The when things break they're like "What! Why is it broken again?!"
comment by Viliam ·
2017-03-24T22:56:38.296Z · LW(p) · GW(p)
But are they personally harmed in some way when the things are broken? At least enough to compensate for the bonuses they get when you add the new features earlier? Maybe in their incentive landscape such behavior is optimal.
comment by The_Jaded_One ·
2017-04-01T09:46:57.359Z · LW(p) · GW(p)
I'm not 100% sure what the incentives for such people are, but it is a very small company.
Actually yesterday this came to bite them and we now have a serious problem because my "fix this underlying system" advice was rejected.
comment by MrMind ·
2017-03-17T15:05:37.478Z · LW(p) · GW(p)
Surely, if you find yourself yak-shaving, then it means that things around you are broken. And usually adjusting brokeng things is good.
But what distinguishes yak-shaving from structured procrastination is that yak-shaving is a form of avoidance: yes, the hose is broken, but do you need to buy a new one or you can just temporarily fix it with tape? Do you really need an EZpass from your neighbour or you can just pay the toll? And so on.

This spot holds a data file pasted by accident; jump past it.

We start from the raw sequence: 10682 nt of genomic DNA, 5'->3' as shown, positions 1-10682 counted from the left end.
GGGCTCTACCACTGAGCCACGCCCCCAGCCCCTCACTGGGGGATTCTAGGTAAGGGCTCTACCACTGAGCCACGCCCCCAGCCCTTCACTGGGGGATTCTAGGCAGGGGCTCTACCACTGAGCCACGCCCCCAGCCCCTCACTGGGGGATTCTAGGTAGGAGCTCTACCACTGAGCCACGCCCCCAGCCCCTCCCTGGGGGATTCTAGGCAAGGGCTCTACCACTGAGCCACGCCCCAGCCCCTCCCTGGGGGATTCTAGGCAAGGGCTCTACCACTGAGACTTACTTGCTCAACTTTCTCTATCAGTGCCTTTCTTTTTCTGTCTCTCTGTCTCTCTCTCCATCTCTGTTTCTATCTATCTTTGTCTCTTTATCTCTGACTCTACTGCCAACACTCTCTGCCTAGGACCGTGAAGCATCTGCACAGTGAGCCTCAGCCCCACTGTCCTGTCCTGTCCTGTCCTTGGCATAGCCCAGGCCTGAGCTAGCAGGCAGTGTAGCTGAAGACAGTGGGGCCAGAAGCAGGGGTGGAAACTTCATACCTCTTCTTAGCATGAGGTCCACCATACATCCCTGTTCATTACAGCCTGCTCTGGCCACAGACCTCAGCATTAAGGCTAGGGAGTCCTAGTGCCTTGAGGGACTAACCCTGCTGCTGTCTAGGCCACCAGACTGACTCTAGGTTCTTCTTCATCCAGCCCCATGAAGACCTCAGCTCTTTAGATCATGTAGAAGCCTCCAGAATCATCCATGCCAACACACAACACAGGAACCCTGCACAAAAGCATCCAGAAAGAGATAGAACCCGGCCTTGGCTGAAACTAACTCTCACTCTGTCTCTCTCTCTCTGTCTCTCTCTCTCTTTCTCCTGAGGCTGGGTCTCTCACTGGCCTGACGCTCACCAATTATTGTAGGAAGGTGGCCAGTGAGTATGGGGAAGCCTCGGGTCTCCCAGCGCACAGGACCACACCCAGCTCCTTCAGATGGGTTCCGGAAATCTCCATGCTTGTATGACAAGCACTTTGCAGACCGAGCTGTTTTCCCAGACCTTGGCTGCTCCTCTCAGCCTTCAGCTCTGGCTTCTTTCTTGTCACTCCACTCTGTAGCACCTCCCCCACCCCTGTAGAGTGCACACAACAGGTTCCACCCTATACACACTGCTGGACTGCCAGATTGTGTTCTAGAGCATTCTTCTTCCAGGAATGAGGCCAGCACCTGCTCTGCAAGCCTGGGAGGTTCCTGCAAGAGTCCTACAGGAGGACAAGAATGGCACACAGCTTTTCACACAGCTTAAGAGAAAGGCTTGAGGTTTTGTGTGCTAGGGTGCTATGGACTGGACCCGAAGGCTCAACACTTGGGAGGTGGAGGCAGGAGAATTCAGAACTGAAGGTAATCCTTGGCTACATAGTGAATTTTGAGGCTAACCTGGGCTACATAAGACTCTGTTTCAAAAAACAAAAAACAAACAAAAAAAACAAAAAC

If you yak-shave, you're putting unrelevant problems in front of the relevant ones in order to avoid the ugh field projected by the main issue.
comment by SnowSage4444 ·
2017-03-17T18:56:35.670Z · LW(p) · GW(p)
Quite right! Who even came up with "Don't shave yaks"? It sounds like something someone too lazy to shave some damn yaks and get the problem fixed would invent to justify not solving the problem!